Man Who Killed Actress Mother Gets Probation
Timothy Scott Roman, convicted of involuntary manslaughter in the 1986 bludgeoning death of his actress mother, Susan Cabot, was sentenced Wednesday to three years’ probation. The judge said Roman and his mother both had physical and emotional problems that may have contributed to the slaying.
Van Nuys Superior Court Judge Darlene Schempp also ordered Roman, 25, to seek psychological counseling and pay a $1,000 fine.
“The judge’s decision was fair and just,” Michael V. White, one of Roman’s two attorneys, said. “It was an unintentional killing.”
Roman, who has been free since June on $25,000 bail and living with his grandmother in Los Angeles, could have been sentenced to up to four years in prison. But Schempp, who presided over Roman’s six-day non-jury trial last month, noted that he had spent 2 1/2 years in jail while awaiting trial.
The judge also said she was convinced that Cabot’s slaying was “not the result of a criminal mind.”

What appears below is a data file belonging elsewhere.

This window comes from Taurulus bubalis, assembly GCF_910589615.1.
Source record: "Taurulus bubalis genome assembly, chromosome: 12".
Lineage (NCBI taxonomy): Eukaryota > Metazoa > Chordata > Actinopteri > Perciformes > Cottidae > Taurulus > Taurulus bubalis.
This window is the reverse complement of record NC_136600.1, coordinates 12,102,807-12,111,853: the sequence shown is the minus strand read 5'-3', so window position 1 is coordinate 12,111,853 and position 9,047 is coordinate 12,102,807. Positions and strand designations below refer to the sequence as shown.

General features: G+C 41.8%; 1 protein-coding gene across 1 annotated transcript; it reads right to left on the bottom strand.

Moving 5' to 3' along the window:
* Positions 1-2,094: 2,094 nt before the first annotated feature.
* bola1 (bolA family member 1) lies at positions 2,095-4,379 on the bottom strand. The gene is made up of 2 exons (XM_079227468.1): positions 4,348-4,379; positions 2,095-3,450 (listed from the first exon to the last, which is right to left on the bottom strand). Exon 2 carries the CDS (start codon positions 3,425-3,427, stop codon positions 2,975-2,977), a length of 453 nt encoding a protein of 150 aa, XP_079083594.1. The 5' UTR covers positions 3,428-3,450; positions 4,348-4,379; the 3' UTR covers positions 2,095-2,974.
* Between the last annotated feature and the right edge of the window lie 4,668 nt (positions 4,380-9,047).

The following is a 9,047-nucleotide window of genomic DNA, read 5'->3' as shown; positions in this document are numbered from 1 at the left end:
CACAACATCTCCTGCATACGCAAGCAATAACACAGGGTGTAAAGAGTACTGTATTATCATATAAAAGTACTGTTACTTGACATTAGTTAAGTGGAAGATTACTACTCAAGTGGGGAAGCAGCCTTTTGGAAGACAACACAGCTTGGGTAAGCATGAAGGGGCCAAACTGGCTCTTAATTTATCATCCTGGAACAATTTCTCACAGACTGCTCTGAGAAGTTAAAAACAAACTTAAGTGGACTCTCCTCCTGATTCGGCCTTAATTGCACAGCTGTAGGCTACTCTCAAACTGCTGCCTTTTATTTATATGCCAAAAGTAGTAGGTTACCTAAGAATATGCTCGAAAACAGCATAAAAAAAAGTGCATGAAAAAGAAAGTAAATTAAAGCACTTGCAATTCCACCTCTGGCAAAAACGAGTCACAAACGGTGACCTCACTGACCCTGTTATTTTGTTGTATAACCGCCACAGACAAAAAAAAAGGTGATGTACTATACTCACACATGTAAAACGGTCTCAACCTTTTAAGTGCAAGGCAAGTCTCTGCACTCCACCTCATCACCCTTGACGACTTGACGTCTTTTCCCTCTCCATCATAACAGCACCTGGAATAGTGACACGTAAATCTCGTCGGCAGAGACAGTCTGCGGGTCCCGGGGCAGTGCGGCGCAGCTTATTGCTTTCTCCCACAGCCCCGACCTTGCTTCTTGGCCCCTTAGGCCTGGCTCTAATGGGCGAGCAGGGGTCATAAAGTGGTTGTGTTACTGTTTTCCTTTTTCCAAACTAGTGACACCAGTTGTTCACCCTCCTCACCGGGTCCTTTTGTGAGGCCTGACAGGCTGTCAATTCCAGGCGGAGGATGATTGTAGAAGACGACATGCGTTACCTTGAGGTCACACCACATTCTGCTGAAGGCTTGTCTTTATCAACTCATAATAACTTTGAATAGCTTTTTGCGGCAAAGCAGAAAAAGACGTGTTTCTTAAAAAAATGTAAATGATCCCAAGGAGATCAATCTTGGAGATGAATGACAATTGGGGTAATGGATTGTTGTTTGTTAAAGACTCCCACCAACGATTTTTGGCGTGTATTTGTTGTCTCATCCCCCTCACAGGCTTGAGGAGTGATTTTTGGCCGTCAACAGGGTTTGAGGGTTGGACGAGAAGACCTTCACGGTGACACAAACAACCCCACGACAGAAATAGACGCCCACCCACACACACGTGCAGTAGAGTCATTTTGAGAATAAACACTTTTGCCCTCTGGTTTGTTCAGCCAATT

Prosecutors had asked for a $10,000 fine but no additional jail time, noting that with credit for time served and good behavior, Roman would have spent only another 90 days in jail under the maximum sentence.
Cabot, known in the 1950s for roles in “B” movies, was clubbed to death in her Encino home on the night of Dec. 10, 1986.
Roman’s attorneys did not dispute that the former Pierce College art student killed his mother. They argued, however, that Roman’s actions were the result of his mother’s aggressive and irrational behavior toward him and of the strong medication he was taking--a hormone extracted from cadavers to promote growth--because he was born without a pituitary gland.
Dr. Carl Farber, Cabot’s longtime psychologist, testified during the trial that Cabot was mentally and emotionally unstable, even suicidal, in the days before her death.
Roman told the court that his mother was screaming and talking to herself on the night of the killing. When he tried to call paramedics, his mother attacked him with a barbell and scalpel, he said.
Roman testified that he grabbed the barbell from his mother, but did not remember if he hit her. He admitted lying to police, telling them a burglar in a Ninja mask had killed his mother, and said he hid the barbell and scalpel because he did not think anybody would believe him if he told the truth.
Start your day right
Sign up for Essential California for news, features and recommendations from the L.A. Times and beyond in your inbox six days a week.
You may occasionally receive promotional content from the Los Angeles Times.